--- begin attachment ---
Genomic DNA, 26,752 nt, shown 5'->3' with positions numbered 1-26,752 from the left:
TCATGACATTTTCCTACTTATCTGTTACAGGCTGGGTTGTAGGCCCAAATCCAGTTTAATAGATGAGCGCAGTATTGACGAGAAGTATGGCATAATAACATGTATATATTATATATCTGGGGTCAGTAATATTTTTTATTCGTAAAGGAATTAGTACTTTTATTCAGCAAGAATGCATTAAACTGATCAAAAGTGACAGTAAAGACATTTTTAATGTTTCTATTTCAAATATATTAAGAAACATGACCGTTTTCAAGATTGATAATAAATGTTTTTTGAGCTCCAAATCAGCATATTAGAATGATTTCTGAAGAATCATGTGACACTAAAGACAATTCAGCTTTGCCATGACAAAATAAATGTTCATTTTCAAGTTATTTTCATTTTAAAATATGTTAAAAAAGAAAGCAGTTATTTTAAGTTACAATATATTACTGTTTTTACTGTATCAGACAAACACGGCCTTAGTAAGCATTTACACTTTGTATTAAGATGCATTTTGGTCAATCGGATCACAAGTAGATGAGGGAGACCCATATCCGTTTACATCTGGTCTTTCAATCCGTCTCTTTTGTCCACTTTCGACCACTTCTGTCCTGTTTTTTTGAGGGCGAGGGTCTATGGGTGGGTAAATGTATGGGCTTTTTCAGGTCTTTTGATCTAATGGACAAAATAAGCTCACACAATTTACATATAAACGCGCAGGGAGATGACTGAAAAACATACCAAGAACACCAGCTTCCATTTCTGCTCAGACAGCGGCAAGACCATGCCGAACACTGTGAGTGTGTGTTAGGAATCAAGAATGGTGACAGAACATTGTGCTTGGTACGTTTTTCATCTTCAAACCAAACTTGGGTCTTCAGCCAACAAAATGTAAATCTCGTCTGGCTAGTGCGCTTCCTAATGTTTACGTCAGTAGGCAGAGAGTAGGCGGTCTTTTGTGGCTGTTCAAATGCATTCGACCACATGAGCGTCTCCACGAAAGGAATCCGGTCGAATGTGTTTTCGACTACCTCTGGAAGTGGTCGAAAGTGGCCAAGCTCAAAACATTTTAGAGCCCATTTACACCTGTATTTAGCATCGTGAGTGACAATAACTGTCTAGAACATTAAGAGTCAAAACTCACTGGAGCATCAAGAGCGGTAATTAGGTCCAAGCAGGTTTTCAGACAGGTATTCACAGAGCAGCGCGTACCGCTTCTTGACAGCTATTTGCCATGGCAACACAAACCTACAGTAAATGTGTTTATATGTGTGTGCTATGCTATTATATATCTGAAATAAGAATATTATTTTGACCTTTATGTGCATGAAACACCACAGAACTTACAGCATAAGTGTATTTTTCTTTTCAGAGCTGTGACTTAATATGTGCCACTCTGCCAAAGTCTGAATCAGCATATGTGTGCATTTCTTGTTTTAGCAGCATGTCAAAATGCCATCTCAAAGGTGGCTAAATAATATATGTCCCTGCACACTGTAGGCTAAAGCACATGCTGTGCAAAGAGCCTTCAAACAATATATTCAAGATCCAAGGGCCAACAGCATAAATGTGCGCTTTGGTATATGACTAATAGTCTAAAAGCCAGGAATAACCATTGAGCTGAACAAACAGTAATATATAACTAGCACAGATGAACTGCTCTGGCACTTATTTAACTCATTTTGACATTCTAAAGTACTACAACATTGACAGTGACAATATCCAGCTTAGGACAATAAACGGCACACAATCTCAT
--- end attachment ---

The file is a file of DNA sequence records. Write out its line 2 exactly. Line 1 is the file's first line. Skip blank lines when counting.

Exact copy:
TCATGACATTTTCCTACTTATCTGTTACAGGCTGGGTTGTAGGCCCAAATCCAGTTTAATAGATGAGCGCAGTATTGACGAGAAGTATGGCATAATAACATGTATATATTATATATCTGGGGTCAGTAATATTTTTTATTCGTAAAGGAATTAGTACTTTTATTCAGCAAGAATGCATTAAACTGATCAAAAGTGACAGTAAAGACATTTTTAATGTTTCTATTTCAAATATATTAAGAAACATGACCGTTTTCAAGATTGATAATAAATGTTTTTTGAGCTCCAAATCAGCATATTAGAATGATTTCTGAAGAATCATGTGACACTAAAGACAATTCAGCTTTGCCATGACAAAATAAATGTTCATTTTCAAGTTATTTTCATTTTAAAATATGTTAAAAAAGAAAGCAGTTATTTTAAGTTACAATATATTACTGTTTTTACTGTATCAGACAAACACGGCCTTAGTAAGCATTTACACTTTGTATTAAGATGCATTTTGGTCAATCGGATCACAAGTAGATGAGGGAGACCCATATCCGTTTACATCTGGTCTTTCAATCCGTCTCTTTTGTCCACTTTCGACCACTTCTGTCCTGTTTTTTTGAGGGCGAGGGTCTATGGGTGGGTAAATGTATGGGCTTTTTCAGGTCTTTTGATCTAATGGACAAAATAAGCTCACACAATTTACATATAAACGCGCAGGGAGATGACTGAAAAACATACCAAGAACACCAGCTTCCATTTCTGCTCAGACAGCGGCAAGACCATGCCGAACACTGTGAGTGTGTGTTAGGAATCAAGAATGGTGACAGAACATTGTGCTTGGTACGTTTTTCATCTTCAAACCAAACTTGGGTCTTCAGCCAACAAAATGTAAATCTCGTCTGGCTAGTGCGCTTCCTAATGTTTACGTCAGTAGGCAGAGAGTAGGCGGTCTTTTGTGGCTGTTCAAATGCATTCGACCACATGAGCGTCTCCACGAAAGGAATCCGGTCGAATGTGTTTTCGACTACCTCTGGAAGTGGTCGAAAGTGGCCAAGCTCAAAACATTTTAGAGCCCATTTACACCTGTATTTAGCATCGTGAGTGACAATAACTGTCTAGAACATTAAGAGTCAAAACTCACTGGAGCATCAAGAGCGGTAATTAGGTCCAAGCAGGTTTTCAGACAGGTATTCACAGAGCAGCGCGTACCGCTTCTTGACAGCTATTTGCCATGGCAACACAAACCTACAGTAAATGTGTTTATATGTGTGTGCTATGCTATTATATATCTGAAATAAGAATATTATTTTGACCTTTATGTGCATGAAACACCACAGAACTTACAGCATAAGTGTATTTTTCTTTTCAGAGCTGTGACTTAATATGTGCCACTCTGCCAAAGTCTGAATCAGCATATGTGTGCATTTCTTGTTTTAGCAGCATGTCAAAATGCCATCTCAAAGGTGGCTAAATAATATATGTCCCTGCACACTGTAGGCTAAAGCACATGCTGTGCAAAGAGCCTTCAAACAATATATTCAAGATCCAAGGGCCAACAGCATAAATGTGCGCTTTGGTATATGACTAATAGTCTAAAAGCCAGGAATAACCATTGAGCTGAACAAACAGTAATATATAACTAGCACAGATGAACTGCTCTGGCACTTATTTAACTCATTTTGACATTCTAAAGTACTACAACATTGACAGTGACAATATCCAGCTTAGGACAATAAACGGCACACAATCTCAT